The political crisis in Burundi is affecting an already struggling economy. International aid groups are threatening to pull out, unemployment is on the rise and prices of basic goods are increasing.
At the warehouse of a rice supplier in Bujumbura, all activities abruptly stopped a few weeks ago. Policemen came and accused the manager of selling rice to protesters. The authorities immediately shut down the place, says a worker, who wished to remain anonymous to protect his privacy.
He says he is in charge of loading the rice for clients and that he could usually make about $2 to $5 per day. But these days, he says, it is very tough and he will probably go back home empty-handed. He says this closure affects everybody, workers and traders alike. Everybody's lives are jeopardized because of it, he says.
Over the past few weeks, Burundi has been facing the most serious political crisis since the end of the civil war a decade ago.
Violent protests have been happening almost daily in the capital city of Bujumbura after President Pierre Nkurunziza announced his intention to seek a third term in office — a decision that critics claim violates the constitution.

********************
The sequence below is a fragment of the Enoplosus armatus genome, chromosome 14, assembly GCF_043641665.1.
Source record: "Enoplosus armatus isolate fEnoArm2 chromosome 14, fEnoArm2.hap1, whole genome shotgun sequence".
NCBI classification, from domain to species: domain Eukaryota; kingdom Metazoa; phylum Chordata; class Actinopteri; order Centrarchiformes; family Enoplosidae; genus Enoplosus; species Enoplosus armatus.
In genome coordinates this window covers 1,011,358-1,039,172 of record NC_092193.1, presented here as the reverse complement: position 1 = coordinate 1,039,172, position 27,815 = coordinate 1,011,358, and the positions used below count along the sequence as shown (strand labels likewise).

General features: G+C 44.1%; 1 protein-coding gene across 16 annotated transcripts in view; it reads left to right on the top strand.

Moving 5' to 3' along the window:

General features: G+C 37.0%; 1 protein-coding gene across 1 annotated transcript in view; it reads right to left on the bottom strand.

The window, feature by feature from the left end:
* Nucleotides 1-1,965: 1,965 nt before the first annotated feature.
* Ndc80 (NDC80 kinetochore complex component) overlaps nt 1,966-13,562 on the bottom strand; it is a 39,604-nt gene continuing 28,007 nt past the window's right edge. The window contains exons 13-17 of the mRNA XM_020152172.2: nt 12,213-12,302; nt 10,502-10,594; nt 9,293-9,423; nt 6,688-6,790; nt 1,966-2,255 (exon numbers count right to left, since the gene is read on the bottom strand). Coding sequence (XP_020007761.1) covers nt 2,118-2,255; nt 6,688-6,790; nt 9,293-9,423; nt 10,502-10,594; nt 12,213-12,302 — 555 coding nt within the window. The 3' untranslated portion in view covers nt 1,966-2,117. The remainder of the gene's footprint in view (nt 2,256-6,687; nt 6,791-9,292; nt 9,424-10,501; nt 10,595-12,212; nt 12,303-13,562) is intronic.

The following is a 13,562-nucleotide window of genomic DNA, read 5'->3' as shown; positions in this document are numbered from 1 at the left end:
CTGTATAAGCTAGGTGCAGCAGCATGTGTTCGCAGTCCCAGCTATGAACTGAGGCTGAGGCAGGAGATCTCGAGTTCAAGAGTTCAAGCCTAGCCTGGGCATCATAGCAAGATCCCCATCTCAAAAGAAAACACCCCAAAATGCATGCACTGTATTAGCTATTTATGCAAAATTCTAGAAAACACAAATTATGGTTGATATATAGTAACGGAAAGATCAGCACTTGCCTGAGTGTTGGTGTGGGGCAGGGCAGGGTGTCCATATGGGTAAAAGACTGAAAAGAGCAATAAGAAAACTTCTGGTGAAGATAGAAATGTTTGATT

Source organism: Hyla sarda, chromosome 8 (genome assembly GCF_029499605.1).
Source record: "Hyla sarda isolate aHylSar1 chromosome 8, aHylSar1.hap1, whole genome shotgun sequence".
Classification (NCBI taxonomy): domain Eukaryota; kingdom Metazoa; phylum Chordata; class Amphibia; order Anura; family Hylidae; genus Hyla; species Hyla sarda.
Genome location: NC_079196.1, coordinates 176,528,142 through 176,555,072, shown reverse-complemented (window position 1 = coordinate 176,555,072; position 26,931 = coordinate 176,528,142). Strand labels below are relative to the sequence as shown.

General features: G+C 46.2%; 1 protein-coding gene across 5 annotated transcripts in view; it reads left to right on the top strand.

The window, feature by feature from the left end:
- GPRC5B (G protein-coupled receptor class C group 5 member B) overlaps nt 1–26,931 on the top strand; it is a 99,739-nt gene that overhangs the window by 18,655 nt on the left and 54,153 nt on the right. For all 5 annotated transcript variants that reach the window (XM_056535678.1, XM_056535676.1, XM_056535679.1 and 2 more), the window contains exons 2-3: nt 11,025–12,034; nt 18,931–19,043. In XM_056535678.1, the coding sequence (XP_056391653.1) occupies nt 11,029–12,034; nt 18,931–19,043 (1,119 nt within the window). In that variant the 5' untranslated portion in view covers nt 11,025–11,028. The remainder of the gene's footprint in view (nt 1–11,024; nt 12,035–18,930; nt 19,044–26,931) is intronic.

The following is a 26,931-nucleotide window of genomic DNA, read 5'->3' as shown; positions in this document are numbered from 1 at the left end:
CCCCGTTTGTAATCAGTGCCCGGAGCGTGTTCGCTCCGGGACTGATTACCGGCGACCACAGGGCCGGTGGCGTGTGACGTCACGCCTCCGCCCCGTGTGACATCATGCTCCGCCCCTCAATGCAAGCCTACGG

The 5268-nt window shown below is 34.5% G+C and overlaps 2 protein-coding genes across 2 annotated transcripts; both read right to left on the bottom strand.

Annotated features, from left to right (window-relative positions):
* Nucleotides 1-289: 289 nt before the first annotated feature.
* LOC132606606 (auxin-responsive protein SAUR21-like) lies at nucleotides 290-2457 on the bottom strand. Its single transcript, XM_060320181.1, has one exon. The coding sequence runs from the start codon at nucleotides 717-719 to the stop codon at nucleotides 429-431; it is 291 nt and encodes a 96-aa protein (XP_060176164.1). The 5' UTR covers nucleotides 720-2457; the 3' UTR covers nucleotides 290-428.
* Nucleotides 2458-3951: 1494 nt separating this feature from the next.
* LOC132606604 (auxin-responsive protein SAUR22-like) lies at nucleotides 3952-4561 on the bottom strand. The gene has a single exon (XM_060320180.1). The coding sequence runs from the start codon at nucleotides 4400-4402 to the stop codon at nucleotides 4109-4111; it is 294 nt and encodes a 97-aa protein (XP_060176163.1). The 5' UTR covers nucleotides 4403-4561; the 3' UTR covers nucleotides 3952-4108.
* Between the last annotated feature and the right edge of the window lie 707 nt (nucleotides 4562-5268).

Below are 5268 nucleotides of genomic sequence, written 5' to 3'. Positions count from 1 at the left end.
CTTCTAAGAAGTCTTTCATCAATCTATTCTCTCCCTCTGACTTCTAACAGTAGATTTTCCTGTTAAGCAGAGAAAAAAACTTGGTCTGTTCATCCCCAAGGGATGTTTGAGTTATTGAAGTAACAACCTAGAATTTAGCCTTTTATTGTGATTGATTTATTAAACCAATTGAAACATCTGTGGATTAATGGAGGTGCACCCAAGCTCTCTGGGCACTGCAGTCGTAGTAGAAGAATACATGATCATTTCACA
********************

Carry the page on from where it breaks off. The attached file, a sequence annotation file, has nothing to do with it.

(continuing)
These weeks of unrest have had a deep impact on the fragile economy of one of the poorest countries in the world.
Some shops and companies had to suspend their activities because of the insecurity. Road barricades have prevented the transportation of staple foods such as rice, says Estelle, a vendor on one of Bujumbura's market.
She says the price of Tanzanian rice has increased and that it becomes harder to get because suppliers are scared to transport it because of the barricades and the insecurity.
Malnutrition on the rise
More than half the Burundian population suffers from malnutrition. The latest rise in food prices has added another pressure on them, says Michael, who struggles to afford a basket of food at the market.
He says the price of everything has gone up. He used to buy a kilogram of meat for about $2, but now it cost almost $3. He says it is the same for rice and tomatoes, all the prices have gone up, he says, and it is very hard to afford these products now.
Some political analysts say the end of violence may not equal the end of the economical crisis, especially if Nkurunziza is re-elected.
Half of the country's budget comes from foreign aid and one of its main financial backers, Belgium, has already threatened to pull out if Nkurunziza remains in power.